Alaska, Fishing

Say What? HALIBUT!

So usually I work on a post all week and aim to publish on Fridays, but there’s gonna be a special edition of Tales of the Dogfish today. It was a great day, I finally got my Alaskan halibut! Actually, I caught my limit of two, which was the two biggest of the three in the featured image of this post. To catch seventy-five pounds worth of halibut is a pretty good thing to accomplish before noon!

As I’ve stated before, Tuesdays are my days off. Last week I wanted to go halibut fishing but instead we had to go salmon trolling per boss’s orders. Last night I put in my request to go out again and permission was granted by the lead captain who oversees that kind of thing. This morning, I got to sleep in until a glorious 6:30. Captain Nick, who was my captain for the day, told me to meet him down at the dock at 7:30, so at the stated time I went down there to meet him. We headed out to sea and went in a different direction than I went last week. This time, we were free to go halibut fishing and stay out as long as I wanted, so I was stoked! The day was perfect, t-shirt weather but slightly overcast, and the water was smooth as glass.

Our destination for the day was a place called The Meadow. It was a place that has been good for big halibut lately. We got situated and made our drops. After only about 15-20 minutes of bounce-balling, Nick got a bite, and he landed a nice 10 lb halibut. We chunked it in the box and kept on fishing. After a bit, I got a big takedown and I tried to set the hook a little too soon. Unfortunately, I farmed the fish. It had some weight to it, I bet it was a big one!

Undaunted, I set back down in the same spot. Soon afterwards, I felt another tug and reeled in what’s called a yelloweye. These fish are very similar to what we know as canary rockfish down in California. Goldeneye are huge rockfish, and this one was probably eighteen inches long and around ten pounds. They are illegal to keep however, and since I brought it up from 300 feet it had barotrauma.

Barotrauma occurs when you catch a fish at depth and when you bring it to the surface the swim bladder bulges out of its mouth. It can’t swim back down due to the air expansion in its swim bladder. What you have to do is hurredly attach a release clip to a downrigger ball and the other end to a special kind of hook in the fish’s mouth. Then you lower the fish back down to depth. When the hook on the release is pulled upward where you want the fish to be, the fish slides right on off and is good to go. I didn’t take a pic as we wanted to get the fish back down as quickly as possible. It didn’t come back up so mission successful!

After the rescue mission was completed, we shifted position about another three hundred yards over. The current started whipping up along with the winds, so it was hard to keep my line straight up and down. Captain Nick did an excellent job in holding station however. Not long after we switched to this new spot, I felt a lurch on my line and this time I set the hook properly. I could tell I had a real beast on my hands from the massive pull. There was a big fish on, it could only be a halibut! It was a hard fight, but eventually I brought a big ‘ol ‘but to the surface. It was a two hook rig so I had a small pollock on the top hook and the halibut took the bottom hook. It was a twofer! I was so stoked to catch my first Alaskan Pacfic halibut. It was 41 inches and 30 lbs. a nice fish for sure.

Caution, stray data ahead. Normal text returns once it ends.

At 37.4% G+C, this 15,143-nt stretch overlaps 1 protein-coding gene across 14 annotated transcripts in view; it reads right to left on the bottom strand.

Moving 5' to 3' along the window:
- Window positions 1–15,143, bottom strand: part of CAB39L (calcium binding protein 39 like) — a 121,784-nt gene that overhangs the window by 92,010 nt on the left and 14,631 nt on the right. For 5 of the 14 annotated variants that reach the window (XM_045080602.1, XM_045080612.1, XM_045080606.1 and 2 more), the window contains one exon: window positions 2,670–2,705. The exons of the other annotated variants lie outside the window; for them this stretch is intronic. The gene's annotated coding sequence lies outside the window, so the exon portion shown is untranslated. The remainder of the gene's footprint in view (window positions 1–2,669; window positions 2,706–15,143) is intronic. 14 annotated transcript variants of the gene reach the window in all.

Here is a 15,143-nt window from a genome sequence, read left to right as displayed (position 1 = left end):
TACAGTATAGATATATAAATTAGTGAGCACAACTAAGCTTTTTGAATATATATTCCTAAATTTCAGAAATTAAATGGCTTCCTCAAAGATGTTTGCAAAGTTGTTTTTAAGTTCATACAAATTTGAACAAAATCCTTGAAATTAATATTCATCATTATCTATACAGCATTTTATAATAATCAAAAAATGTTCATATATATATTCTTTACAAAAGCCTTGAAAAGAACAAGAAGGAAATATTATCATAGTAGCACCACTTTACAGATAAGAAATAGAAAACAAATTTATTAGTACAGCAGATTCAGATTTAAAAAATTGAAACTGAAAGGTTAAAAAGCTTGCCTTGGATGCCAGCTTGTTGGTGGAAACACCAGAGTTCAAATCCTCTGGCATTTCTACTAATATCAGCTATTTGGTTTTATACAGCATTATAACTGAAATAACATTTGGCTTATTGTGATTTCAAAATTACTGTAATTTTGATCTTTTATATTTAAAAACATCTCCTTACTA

After this, we fished that spot a little longer in hopes of catching another big hali, but no dice. There was another spot about a quarter mile away called ‘The Trash Hole’ that has a reputation for holding good halibut. We motored on over there and I dropped my line. The bottom seemed pretty snaggy and I almost got hung up a couple of times. Then, I felt like I hit a snag. Suddenly, the snag pulled back! I mean, it really wrenched my arm, this was a big fish. I could tell right away that this one was bigger than my first. This fish was one hell of a fighter! It went on two really good runs, pulling drag like crazy. My arm was still wore out from the first fish, and it was super difficult to hoist up this second one. Nick thought that it was a 70 lber the way it was fighting!

My arm was starting to feel like it was about to give out when the leader came into view. It was another twofer! A big rockfish called a quillback (another illegal fish) was on the top hook. It made it really difficult for Nick to sink the gaff hook into the jaw of the halibut. He reached down and nearly fell out of the boat getting ahold of that beast. Finally he wrenched it over the side and it was a big slab of fish! We measured it and this one turned out to be 45 inches and 45 lbs. I’ve been watching guests catch ones this size since I’ve been here, and it was awesome to finally land one for myself!

As the limit for halibut is two a day up here, I was done halibut fishing. I had the option to go do some salmon trolling, but as the salmon haven’t really arrived in big numbers yet I was content to end the day. I still wanted to get back in time to do laundry and relax a little bit. My arm was completely shot anyway! I still have bruises from my hip all the way to my belly button from the rod butt digging in. Nick suggested we go check out this cool waterfall on the way back and that sounded like a good idea to me.

On the way there we saw some animal swimming along, we got close and it was a freakin’ deer! The channel was probably a mile wide at this point, who knows why in the hell a deer would attempt such a crossing. Probably the same kind of thinking that causes them to jump out in front of cars on a deserted stretch of road. Who knows what thoughts lie in deer’s heads?